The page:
When President Barack Obama released his budget recommendations Monday for the 2016 fiscal year, they were made available immediately online, but only 15,000 copies were printed.
Since the release of the first online budget for 1996, the Government Publishing Office has made the budget more easily available through its website and mobile app. Before 1996, those who wanted to see the president’s budget recommendations lined up outside the GPO bookstore to wait to buy a copy. Now they can go online as soon as the embargo is lifted and see the budget in full for free.
Some still prefer to buy a physical copy of the budget through the office, Gary G. Somerset, GPO media and public relations manager, said.
Those who have been with the GPO for many years have seen an evolution in the way the budget is printed and distributed. One of those is John Crawford, who will reach the 50-year mark at the GPO in May.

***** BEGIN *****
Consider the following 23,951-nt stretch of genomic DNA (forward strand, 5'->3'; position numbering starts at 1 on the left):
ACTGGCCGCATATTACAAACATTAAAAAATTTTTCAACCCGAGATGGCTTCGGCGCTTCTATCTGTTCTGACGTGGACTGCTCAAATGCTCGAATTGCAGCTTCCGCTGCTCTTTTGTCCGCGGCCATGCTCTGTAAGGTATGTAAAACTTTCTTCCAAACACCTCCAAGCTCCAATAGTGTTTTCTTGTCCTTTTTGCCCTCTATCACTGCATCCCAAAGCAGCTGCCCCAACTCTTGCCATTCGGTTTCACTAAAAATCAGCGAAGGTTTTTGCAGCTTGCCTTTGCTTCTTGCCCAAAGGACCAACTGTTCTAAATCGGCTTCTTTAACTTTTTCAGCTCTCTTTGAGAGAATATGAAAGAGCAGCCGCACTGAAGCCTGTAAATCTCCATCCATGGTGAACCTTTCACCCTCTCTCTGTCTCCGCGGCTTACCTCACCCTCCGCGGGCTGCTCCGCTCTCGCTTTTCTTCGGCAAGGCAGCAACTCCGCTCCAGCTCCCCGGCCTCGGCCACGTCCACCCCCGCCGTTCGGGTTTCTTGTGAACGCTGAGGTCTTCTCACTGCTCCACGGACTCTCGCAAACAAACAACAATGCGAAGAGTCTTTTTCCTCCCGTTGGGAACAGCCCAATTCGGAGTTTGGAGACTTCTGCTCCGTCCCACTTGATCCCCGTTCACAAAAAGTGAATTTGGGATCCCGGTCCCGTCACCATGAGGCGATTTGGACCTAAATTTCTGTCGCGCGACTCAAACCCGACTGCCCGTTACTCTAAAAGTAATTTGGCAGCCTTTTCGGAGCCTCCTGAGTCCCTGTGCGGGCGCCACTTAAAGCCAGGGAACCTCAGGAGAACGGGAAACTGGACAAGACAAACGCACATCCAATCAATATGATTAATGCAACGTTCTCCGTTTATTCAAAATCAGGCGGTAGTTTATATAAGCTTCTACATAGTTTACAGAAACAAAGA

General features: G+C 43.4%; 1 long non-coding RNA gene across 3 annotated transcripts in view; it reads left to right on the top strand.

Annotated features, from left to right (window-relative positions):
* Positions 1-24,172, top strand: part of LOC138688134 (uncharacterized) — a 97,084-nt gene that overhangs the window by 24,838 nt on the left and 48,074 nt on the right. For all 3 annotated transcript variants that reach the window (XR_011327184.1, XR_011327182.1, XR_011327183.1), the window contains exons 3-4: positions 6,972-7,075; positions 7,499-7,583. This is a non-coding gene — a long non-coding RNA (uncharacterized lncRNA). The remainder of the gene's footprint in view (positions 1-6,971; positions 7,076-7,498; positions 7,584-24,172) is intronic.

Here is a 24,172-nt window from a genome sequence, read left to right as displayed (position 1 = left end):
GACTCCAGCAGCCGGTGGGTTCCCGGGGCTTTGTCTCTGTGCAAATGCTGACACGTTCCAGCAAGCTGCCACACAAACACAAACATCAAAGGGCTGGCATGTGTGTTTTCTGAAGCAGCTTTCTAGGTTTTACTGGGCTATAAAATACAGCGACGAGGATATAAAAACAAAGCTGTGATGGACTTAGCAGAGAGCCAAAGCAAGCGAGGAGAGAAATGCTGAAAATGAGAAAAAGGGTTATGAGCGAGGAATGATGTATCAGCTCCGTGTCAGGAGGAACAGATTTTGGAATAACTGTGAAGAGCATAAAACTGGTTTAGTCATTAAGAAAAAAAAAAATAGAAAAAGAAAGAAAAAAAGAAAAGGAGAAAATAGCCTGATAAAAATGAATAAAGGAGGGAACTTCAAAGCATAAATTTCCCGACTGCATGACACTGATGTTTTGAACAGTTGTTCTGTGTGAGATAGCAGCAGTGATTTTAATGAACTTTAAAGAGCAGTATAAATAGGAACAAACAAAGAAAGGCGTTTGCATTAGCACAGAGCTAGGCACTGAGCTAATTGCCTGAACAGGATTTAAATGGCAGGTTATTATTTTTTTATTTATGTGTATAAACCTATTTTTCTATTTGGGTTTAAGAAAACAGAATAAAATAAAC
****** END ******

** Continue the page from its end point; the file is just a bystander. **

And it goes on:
Crawford said that in the past, the GPO produced about 100,000 copies to meet the then-high demand for hard copies of the budget.
“They used to fill this bookstore,” Crawford said. “Well, now they’re going online and getting it. They don’t come into the bookstore as much.”
Ric Davis, GPO chief technology officer, has been a leader in the transition from print to digital. Davis said the GPO strives to provide documents in the most easily accessible formats for the average person, whether through the mobile app, an HTML document or a PDF file.
The GPO serves all publishing needs of the government, a job Crawford said he has loved for 50 years.
“We’re producing historical documents every day for the American people, which is including the Congress and the White House and all the branches of government,” Crawford said.
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